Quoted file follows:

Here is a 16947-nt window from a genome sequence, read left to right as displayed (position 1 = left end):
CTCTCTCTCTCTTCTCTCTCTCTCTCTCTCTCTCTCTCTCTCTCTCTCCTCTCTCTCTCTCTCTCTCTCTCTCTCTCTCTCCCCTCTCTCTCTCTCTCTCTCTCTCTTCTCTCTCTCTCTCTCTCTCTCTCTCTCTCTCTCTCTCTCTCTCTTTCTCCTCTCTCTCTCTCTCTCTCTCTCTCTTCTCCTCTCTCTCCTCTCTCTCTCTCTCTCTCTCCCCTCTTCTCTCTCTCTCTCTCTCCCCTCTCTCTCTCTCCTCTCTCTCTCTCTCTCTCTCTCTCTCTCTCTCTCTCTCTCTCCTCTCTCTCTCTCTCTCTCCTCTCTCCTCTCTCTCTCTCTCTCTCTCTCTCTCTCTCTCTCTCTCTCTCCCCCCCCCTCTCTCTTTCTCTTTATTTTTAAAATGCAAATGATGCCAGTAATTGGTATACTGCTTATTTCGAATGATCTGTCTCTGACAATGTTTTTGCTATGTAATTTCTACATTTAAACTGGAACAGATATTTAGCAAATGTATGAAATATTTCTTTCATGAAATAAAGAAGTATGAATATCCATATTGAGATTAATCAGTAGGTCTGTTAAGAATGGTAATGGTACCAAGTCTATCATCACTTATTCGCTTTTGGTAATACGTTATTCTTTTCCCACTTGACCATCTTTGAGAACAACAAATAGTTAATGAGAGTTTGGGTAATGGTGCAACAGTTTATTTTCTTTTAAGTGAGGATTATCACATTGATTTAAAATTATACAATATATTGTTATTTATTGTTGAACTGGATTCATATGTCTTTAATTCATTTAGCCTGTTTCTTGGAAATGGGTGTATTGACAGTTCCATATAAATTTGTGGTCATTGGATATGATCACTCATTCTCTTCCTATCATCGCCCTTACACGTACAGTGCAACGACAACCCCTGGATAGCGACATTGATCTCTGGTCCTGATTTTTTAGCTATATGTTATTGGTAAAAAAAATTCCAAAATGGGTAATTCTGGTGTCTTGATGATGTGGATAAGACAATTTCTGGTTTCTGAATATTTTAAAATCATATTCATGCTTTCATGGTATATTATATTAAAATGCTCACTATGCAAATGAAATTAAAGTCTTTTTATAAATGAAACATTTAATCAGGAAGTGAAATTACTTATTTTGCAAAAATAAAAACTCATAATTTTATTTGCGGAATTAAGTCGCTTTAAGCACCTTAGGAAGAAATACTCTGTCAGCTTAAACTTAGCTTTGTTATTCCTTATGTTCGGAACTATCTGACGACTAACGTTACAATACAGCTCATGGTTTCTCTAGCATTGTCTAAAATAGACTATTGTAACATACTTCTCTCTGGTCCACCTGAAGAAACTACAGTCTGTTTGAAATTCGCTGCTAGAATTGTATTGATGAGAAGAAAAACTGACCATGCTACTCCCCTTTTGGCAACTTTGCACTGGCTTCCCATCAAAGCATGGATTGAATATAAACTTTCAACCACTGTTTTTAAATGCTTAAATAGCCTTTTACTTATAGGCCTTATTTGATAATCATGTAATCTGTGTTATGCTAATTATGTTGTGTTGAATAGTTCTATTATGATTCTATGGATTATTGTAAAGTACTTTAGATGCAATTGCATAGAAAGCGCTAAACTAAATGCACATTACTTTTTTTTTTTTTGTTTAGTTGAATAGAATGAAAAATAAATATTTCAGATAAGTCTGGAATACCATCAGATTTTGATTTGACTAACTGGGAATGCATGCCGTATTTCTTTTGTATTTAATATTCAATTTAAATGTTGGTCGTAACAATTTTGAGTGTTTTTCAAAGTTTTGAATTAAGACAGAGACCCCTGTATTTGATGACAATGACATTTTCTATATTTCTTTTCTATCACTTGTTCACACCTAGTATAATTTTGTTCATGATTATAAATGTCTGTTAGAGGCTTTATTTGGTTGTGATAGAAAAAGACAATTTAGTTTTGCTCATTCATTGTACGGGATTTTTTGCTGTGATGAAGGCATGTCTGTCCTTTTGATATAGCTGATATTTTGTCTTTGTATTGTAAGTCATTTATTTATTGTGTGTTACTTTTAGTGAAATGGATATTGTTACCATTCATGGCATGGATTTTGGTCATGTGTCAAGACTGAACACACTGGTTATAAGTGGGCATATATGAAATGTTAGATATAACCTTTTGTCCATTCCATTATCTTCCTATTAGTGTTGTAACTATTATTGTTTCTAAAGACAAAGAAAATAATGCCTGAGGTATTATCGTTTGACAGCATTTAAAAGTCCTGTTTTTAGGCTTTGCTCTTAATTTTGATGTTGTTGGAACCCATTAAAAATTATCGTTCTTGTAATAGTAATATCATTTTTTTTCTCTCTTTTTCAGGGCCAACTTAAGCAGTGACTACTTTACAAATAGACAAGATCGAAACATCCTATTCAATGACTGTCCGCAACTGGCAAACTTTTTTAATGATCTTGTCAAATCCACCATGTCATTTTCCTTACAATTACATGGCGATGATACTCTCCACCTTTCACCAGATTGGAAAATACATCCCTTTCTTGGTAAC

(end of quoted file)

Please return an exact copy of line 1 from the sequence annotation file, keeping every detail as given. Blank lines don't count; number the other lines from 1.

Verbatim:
Here is a 16947-nt window from a genome sequence, read left to right as displayed (position 1 = left end):